|Home | About | Journals | Submit | Contact Us | Français|
CD13/Aminopeptidase N (CD13) is known to play an important role in tumour cell invasion. We examined whether basic fibroblast growth factor (bFGF) is involved in the regulation of CD13 expression in human melanoma cells. 1F6 human melanoma cells were stably transfected with constructs encoding either the 18kDa (18kD) or all (ALL) bFGF isoform proteins. We observed highly increased CD13mRNA and protein expression in the 1F6 clones regardless of the overexpression of either the 18kD or all isoform proteins. Neutral aminopeptidase activity was increased five-fold and could be inhibited by bestatin and the CD13-neutralising antibody WM15. The enhanced invasion through Matrigel, but not migration in a wound assay, was efficiently abrogated by both bestatin and WM15. Upregulation of CD13 expression was the result of increased epithelial and myeloid promoter activity up to 4.5-fold in 1F6-18kD and 1F6-ALL clones. Interestingly, in a panel of human melanoma cell lines, a significant correlation (r2=0.883, P<0.05) between bFGF and CD13 mRNA and protein expression was detected. High bFGF and CD13 expression were clearly related with an aggressive phenotype. Taken together, our data indicate that high bFGF expression upregulates CD13 expression in human melanoma cells by activating both the myeloid and the epithelial CD13 promoter. In addition, we show that high bFGF and CD13 expression results in enhanced invasive capacity and metastatic behaviour of human melanoma cells.
Cutaneous melanoma is a type of skin cancer with high metastatic potential. Melanoma cells can express a wide variety of (angiogenic) growth factors, such as basic fibroblast growth factor (bFGF), vascular endothelial growth factor (VEGF), platelet-derived growth factor (PDGF) and interleukin-8 (IL-8). During tumour development, melanoma cells depend on the autocrine production of these growth factors for proliferation and survival (Rodeck, 1993; Halaban, 1996) Most specifically, bFGF appears to be a key signal in melanoma progression. Basic fibroblast growth factor is involved in proliferation, migration and invasion of tumour cells (Bikfalvi et al, 1997) We here report that bFGF overexpression in human melanoma cells is responsible for upregulation of CD13 resulting in a highly increased invasive capacity.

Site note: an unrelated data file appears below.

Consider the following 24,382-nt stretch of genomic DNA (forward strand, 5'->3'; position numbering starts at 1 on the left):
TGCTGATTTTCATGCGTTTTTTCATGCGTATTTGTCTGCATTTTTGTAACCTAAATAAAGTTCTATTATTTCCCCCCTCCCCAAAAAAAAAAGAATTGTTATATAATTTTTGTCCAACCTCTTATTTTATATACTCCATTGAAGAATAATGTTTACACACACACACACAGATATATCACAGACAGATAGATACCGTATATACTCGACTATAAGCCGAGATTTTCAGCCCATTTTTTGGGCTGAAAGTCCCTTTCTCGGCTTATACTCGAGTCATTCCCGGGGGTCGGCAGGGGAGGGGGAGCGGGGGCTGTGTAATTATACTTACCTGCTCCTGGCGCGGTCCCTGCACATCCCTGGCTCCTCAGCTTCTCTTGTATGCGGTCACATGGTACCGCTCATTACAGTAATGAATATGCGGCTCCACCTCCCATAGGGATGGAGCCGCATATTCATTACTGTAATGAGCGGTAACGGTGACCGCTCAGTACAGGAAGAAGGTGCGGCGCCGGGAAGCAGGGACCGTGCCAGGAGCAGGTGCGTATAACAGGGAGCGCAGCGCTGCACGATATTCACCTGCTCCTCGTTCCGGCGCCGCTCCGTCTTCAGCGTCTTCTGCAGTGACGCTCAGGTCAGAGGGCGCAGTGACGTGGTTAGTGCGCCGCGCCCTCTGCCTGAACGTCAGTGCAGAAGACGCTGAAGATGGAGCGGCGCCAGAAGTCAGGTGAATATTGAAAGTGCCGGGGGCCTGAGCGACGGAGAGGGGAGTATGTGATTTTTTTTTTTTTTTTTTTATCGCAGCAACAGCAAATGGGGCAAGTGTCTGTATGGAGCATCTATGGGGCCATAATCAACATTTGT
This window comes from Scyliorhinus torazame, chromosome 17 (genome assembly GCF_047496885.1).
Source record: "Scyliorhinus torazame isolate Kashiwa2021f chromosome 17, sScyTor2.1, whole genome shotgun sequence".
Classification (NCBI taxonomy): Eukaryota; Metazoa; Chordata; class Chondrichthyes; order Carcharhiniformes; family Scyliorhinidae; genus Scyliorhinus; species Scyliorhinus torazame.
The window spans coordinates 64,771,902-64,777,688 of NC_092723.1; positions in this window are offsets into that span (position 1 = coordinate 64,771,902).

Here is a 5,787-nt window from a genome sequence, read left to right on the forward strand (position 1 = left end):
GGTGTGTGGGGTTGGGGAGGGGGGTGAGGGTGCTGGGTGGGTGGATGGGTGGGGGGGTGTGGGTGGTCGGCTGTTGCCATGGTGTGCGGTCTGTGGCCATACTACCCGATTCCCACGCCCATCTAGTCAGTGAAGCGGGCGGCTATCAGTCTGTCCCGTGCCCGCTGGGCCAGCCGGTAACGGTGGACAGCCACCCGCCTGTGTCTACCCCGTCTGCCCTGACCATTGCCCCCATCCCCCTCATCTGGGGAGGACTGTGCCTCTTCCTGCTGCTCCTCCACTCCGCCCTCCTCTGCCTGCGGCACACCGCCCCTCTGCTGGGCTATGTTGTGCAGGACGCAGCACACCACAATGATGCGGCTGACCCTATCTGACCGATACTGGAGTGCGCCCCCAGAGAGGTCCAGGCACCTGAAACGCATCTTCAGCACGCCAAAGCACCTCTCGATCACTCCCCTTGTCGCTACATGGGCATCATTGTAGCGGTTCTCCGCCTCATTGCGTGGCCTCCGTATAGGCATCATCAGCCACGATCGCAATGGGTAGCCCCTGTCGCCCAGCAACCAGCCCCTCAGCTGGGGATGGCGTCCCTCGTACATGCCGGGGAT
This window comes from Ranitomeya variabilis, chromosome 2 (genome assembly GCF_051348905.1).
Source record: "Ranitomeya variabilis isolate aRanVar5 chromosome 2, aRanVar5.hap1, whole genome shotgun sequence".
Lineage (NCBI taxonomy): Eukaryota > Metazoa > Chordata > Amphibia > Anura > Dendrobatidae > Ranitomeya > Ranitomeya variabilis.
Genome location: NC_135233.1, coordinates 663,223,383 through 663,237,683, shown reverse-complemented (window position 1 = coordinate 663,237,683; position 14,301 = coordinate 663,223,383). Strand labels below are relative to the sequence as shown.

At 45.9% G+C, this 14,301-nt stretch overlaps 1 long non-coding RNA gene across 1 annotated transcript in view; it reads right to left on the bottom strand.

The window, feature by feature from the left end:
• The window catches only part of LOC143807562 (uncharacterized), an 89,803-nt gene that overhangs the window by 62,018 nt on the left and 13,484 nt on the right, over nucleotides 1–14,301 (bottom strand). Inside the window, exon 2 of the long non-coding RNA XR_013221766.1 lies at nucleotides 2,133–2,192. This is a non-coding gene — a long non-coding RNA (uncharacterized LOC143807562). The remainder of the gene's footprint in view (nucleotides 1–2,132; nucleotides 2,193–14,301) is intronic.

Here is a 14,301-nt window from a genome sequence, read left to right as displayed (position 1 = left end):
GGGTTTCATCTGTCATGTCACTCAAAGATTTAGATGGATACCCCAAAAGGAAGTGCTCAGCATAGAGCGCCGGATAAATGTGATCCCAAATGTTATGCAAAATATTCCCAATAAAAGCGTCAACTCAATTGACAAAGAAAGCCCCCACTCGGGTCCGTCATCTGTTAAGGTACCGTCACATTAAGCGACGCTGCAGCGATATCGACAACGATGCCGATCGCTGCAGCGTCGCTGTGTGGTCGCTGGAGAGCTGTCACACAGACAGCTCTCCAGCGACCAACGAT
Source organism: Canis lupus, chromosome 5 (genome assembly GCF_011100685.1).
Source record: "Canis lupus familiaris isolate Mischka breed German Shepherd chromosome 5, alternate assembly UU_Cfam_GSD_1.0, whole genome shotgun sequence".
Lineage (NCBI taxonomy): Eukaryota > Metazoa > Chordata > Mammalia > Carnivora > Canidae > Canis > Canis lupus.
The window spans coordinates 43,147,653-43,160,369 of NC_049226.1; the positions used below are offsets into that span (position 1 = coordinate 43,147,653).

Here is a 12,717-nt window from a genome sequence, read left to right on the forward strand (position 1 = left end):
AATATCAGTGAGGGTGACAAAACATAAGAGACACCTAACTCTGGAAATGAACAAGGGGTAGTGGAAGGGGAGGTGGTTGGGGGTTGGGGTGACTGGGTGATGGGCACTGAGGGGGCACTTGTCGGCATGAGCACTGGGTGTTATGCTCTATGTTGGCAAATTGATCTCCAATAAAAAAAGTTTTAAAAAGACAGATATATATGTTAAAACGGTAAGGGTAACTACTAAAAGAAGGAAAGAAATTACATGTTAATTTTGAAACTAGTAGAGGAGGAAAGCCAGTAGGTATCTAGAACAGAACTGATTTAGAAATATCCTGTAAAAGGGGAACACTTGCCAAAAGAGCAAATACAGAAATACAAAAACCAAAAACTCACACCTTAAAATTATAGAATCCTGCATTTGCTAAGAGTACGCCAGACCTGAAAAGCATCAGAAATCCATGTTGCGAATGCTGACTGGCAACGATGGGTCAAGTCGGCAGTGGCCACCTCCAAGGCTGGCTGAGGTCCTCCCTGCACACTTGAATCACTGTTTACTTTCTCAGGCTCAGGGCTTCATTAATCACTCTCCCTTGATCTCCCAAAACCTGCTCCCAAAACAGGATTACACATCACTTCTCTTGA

CD13/Aminopeptidase N (CD13) is a Zn2+-dependent type 2 transmembrane ectopeptidase of 150kDa that forms a noncovalently bound homodimer on the cellular membrane. Although CD13 was first described to be a marker for haematopoietic cells of myeloid origin, expression has been reported on non-haematopoietic cells and tissues, such as fibroblasts, brain cells, epithelial cells of the liver, kidney and intestine. The C-terminal part of the protein is located extracellularly and contains the active site (Riemann et al, 1999). CD13 preferentially cleaves neutral amino acids from small peptides rather than from large proteins. Because of its broad substrate specificity, the functional role of CD13 strongly depends on the location of expression. Previous studies have indicated that in the intestine, CD13 is involved in the terminal degradation of small peptides and amino-acid scavenging (Turner, 1986). In synaptic membranes in the brain, CD13 has been shown to inactivate endorphins and enkephalins (Matsas et al, 1985). In addition, CD13 participates in the processing of peptides presented by the major histocompatibility complex class II molecule (Hansen et al, 1993; Larsen et al, 1996). Furthermore, CD13 acts as the receptor for the transmissible gastroenteritis virus and the human coronavirus (Delmas et al, 1992).
High expression of CD13 can be detected in a number of human solid tumours, including melanoma (Menrad et al, 1993; Saiki et al, 1993; Fujii et al, 1995; Ishii et al, 2001; Hashida et al, 2002; Ikeda et al, 2003; Kehlen et al, 2003; Van Hensbergen et al, 2004), and a soluble form of CD13 has been shown to be highly increased in intratumoral fluids and ascites (Van Hensbergen et al, 2002). Few observations have been done with regard to the functional role of CD13 in malignancies. In melanoma cells, CD13 was reported to act as an auxiliary adhesion molecule that translocates to sites of cell–cell contact (Menrad et al, 1993). In renal cell carcinoma, fibrosarcoma and melanoma cell lines, CD13 facilitates invasion by degradation of the extracellular matrix (ECM) (Menrad et al, 1993; Saiki et al, 1993; Fujii et al, 1995). CD13 is also involved in tumour angiogenesis, since CD13 is present on tumour endothelial cells, but not on existing blood vessels in normal tissues (Pasqualini et al, 2000).